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population still insists on voting no >> thank you very much john there. much more to come here on the al jazeera news hour and we are if gaza where hamas is under increasing pressure to deal with i.s.i.l. a drug scandal in somalia and many are dying from fake or expired medicine and the nadal surprise defeat at wimbledon and action on friday hoping to avoid an early exit. ♪ the muslim brotherhood in egypt says another member has been killed by security forces and kalil was in charge of brotherhood development committee and was in elections and went missing more than two weeks ago and family said the body had torture marks on it when it was handed back by the government and follows 13 muslim
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brotherhood leaders killed and one was a lawyer and former mp and the government says the men fired shots claiming the muslim brotherhood denies. anti-government protesters rallied in several egypt ion cities marking two years since the coup and called for more protests on friday and demonstrations are ban in egypt. syrian army carried out air strikes and launched raids following major as saument with rebels in the northern city of aleppo and the syrian military source says the attack has been repelled. the government largely controls the west of syria's largest city while different rebel factions are present in the east. the u.n. envoy is still hopeful a ceasefire can be reached and it comes as the united states also calls for humanitarian halt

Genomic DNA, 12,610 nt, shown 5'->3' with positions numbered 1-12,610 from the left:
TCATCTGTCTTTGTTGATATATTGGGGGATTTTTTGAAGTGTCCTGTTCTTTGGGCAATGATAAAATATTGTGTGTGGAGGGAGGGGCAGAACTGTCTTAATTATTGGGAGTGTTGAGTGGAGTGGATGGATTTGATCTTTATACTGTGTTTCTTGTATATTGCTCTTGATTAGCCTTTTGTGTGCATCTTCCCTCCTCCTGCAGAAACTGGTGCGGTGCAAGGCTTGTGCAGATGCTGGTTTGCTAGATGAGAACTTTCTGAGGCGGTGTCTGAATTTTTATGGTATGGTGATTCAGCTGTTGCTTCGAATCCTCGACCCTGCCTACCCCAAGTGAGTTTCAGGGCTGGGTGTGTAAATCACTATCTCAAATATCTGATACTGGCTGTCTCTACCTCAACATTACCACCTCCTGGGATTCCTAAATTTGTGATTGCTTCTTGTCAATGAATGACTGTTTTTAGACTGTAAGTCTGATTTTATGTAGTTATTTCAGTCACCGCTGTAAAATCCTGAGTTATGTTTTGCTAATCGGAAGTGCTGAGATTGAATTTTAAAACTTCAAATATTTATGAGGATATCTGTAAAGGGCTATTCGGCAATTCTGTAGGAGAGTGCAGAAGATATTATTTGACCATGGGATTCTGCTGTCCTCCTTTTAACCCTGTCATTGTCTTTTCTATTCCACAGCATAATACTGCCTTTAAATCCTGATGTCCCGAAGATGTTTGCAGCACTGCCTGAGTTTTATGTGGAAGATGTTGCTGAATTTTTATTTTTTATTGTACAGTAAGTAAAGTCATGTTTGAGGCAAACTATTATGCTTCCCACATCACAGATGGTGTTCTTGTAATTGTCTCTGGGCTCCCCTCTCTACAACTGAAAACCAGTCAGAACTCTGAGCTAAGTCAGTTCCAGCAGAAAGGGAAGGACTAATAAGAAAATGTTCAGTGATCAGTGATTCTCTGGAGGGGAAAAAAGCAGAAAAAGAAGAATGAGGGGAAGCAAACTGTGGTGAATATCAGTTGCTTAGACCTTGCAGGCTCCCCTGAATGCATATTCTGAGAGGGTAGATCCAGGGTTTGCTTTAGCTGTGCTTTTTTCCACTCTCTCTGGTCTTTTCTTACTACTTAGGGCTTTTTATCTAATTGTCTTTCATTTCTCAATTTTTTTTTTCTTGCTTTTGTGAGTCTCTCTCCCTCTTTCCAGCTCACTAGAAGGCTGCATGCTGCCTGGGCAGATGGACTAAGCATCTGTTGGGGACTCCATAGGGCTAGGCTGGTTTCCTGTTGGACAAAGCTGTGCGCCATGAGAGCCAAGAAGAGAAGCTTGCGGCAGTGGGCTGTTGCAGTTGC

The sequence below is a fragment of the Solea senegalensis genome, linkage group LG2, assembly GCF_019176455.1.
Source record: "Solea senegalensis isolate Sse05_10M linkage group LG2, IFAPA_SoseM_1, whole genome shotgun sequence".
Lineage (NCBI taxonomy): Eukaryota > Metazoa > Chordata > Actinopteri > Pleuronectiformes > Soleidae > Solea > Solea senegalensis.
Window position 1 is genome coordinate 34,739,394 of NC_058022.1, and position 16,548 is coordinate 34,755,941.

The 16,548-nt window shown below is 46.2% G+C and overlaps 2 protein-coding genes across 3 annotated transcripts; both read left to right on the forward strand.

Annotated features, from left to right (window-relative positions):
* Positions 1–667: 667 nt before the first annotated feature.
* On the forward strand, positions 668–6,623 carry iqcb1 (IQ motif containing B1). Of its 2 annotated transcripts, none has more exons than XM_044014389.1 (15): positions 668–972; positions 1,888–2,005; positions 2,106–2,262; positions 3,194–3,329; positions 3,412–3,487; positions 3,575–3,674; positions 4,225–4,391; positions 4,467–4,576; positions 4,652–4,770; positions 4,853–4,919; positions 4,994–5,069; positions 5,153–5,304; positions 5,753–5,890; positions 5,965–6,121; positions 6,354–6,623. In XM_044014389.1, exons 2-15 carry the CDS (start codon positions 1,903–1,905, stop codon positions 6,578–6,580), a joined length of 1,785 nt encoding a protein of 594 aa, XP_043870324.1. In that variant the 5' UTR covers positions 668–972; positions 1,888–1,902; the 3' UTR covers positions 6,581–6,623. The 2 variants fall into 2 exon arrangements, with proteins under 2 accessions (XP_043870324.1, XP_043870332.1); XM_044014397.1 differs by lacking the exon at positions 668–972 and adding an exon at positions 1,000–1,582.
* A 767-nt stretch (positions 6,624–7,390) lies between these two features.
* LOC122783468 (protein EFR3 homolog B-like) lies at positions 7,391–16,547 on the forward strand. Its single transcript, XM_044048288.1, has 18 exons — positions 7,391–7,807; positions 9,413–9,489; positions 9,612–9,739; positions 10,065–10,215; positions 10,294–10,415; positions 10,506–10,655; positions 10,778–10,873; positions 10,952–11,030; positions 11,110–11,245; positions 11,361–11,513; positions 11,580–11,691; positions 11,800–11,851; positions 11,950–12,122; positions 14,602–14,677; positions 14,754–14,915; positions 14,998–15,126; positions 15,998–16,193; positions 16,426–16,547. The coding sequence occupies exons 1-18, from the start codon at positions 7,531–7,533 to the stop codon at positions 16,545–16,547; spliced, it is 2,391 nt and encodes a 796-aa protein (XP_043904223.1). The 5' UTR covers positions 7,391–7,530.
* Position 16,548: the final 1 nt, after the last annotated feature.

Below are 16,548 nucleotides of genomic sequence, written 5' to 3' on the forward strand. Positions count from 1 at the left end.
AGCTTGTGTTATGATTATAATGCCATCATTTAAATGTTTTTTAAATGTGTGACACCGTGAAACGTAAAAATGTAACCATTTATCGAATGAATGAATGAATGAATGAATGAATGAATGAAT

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of fighting during ramadan and on the ground the saudi-led coalition launched more strikes on the capitol and pounded sanaa in the early morning hours of friday morning and one city in yemen successfully kelt the fighting in the outskirts and in the central province troops and local tribes joined together to fortify positions against the houthis and we explain. >> reporter: the rush hour in the muslim holy month of ramadan and fighting near the city and they are vigilant to maintain peace and call themselves popular resistance forces and say they prevented shia houthi fighters from closing in on the city and established checkpoints and monitor all traffic in and out of the city. >> translator: at the fronts where fighting goes on we are still resisting and it's happening 20 kilometers from the city. it is fortified and safe except
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for some shelling by houthi malitia and gangs. and the power of the popular resistance comes from the yemen army stationed to secure the city and thank god there is also the support of tribes from within outside marib. >> reporter: tribes in marib warned the government last year of possible advance from houthi fighters and they were stationed outside tribal fighters to defend the city and has given crucial fire power and hardware to fight off attacks and many have fallen to houthi fighters with soldiers backed by saleh and tribes were loyal to the government of abd rabbuh mansur hadi in exile in saudi arabia. >> translator: the city of marib is different from other cities, there are a lot of fronts here and thank god all the fronts are resisting the enemy with the help of the army